The current Chief Rabbi of the United Synagogue of Great Britain Jonathan Sacks is set to retire in 2013 and the hunt for a new one is heating up. I have always agreed with the age of dictum that states, “A rabbi is not a job for a good Jewish boy.”
As a former congregational rabbi, I understand this sentiment better than most. From Moses onwards rabbis have consistently been challenged by their communities and communal politics and strife goes with the territory. If this was true for me as a rabbi in my early twenties it is most certainly the case if you are the Chief Rabbi of the United Synagogue of Great Britain.
It therefore came as a surprise that Stephen Pack, the United Synagogue's new president, was quoted in the Jewish Chronicle saying that he has “already received emails from all over the world from potential candidates (for chief rabbi). Some of them are very credible.”
Then he added that “the list (of potential candidates) is getting longer." I was certain that no serious rabbinic scholar or religious leader would even consider applying for this position.
Clearly, however, for many rabbis the rabbinate is more of a career than a calling. Rabbis get paid large salaries with fantastic benefits and pensions. Together with that comes outsized influence and respectability. For many the pay package and other benefits makes the aggravation and the communal strife well worth it.
Looking at it from this perspective, it makes perfect sense for a rabbi to want to become a Chief Rabbi. But that is not the perspective a chief rabbi should have.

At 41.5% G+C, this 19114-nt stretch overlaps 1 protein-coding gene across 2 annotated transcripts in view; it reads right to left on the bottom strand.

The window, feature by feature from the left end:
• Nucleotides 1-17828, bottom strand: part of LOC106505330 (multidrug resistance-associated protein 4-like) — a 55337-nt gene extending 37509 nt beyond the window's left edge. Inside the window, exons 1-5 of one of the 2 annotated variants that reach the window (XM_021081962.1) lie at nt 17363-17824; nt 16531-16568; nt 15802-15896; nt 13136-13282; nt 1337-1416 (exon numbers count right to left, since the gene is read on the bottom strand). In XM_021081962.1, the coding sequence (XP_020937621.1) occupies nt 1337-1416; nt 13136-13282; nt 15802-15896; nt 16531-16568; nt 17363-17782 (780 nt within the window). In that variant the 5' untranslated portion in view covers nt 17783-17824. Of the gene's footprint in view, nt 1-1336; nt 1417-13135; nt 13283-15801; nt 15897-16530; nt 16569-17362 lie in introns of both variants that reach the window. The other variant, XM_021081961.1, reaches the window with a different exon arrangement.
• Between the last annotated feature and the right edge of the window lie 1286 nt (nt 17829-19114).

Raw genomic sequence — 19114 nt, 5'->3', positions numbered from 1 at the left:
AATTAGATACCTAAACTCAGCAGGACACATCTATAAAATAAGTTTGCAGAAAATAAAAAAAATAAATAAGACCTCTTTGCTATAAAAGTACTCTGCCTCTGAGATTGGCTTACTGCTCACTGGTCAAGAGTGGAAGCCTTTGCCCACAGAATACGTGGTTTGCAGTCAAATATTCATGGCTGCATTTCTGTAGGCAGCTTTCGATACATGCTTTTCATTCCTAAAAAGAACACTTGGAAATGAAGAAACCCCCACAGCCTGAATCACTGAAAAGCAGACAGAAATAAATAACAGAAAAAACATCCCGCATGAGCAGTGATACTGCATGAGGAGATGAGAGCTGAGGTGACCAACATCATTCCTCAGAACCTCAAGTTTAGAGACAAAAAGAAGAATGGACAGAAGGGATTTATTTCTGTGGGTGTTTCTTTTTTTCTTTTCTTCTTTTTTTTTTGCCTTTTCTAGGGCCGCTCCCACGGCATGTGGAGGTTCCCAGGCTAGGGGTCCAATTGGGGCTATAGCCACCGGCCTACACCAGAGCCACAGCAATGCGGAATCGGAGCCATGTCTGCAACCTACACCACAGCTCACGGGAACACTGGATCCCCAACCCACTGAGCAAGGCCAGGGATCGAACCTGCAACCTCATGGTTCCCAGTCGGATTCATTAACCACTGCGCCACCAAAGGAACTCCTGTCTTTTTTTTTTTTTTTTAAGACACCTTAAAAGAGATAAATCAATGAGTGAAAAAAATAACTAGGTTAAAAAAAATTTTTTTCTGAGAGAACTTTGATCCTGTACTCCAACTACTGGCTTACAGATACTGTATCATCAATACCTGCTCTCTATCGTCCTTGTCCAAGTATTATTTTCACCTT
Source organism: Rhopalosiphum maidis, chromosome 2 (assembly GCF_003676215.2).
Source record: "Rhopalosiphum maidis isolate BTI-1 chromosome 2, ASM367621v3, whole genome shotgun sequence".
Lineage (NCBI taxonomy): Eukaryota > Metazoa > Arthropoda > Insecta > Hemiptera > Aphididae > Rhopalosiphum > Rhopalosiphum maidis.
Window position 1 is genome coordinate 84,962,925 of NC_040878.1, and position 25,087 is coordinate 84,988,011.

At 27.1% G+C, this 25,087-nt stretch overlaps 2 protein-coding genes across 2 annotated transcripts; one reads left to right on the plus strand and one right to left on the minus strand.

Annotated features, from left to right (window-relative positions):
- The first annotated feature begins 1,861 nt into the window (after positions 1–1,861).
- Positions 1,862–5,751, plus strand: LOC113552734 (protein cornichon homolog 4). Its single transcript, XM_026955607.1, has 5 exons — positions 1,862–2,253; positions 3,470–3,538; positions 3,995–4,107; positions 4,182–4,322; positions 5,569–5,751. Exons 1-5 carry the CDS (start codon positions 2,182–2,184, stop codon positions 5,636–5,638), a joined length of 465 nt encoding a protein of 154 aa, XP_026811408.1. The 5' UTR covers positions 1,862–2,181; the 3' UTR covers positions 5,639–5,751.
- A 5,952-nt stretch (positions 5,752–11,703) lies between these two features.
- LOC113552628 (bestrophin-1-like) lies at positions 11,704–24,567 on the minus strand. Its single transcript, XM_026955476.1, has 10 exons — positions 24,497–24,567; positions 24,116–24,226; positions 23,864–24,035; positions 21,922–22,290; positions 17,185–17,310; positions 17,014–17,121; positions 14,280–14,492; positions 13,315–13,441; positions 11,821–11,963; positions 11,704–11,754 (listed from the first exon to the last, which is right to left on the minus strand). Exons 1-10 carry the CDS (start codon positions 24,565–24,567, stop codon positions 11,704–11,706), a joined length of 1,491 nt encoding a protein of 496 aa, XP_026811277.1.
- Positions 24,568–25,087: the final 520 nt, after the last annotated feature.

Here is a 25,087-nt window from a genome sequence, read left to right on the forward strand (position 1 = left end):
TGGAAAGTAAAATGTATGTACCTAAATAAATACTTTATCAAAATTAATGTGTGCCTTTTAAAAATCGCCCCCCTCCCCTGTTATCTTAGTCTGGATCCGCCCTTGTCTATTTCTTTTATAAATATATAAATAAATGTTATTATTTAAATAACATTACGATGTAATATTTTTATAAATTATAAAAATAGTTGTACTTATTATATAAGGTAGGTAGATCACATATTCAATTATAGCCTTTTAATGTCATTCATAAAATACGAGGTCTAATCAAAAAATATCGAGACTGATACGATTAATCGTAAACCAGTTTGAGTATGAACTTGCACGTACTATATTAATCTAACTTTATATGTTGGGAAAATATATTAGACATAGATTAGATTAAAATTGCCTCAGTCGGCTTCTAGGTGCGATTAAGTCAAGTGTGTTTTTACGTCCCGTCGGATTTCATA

The current Chief Rabbi Jonathan Sacks was and is a career rabbi. He is a brilliant man who has done a fantastic job as a writer, and as a broadcaster on both radio and television. He is a fabulous communicator of Judaism to both gentiles and Jews alike. He is also a very talented interpreter of the Torah and of general culture both political and societal.
But as a young communal rabbi in the UK from 2001-2005, I noticed a private consensus among many of my more established colleagues that Chief Rabbi Jonathan Sacks cared more about his own image and personal ambitions than about the community or about the rabbis who served under his aegis.
Few rabbis, however, would admit this publicly out of fear that, if they showed public dissent, the chief rabbi may retaliate and find cause to withdraw their rabbinic license or end their rabbinic career in some other more subtle manner. In fact, it is personally that Jonathan Sacks has become most successful – he will leave office as a famous and influential writer and thinker with a seat in the House of Lords. Yet his actual communal accomplishments remain debatable.
The number one qualification for the future chief rabbi must be the ability to demonstrate true self-effacement and humility and therefore to place the needs of the community above his own ambitions and personal agendas. Unfortunately many who are drawn to the rabbinate as a career lack these qualities.
But for the sake of Anglo Jewry, the new chief rabbi cannot spend the next 20 to 30 years building up himself and his image. Rather, he must spend that time rebuilding the Jewish community.
Note, however, that a candidate who is capable of that task is not likely to be sending emails to the United Synagogue's new president, Stephen Pack, suggesting himself as a candidate for the job.
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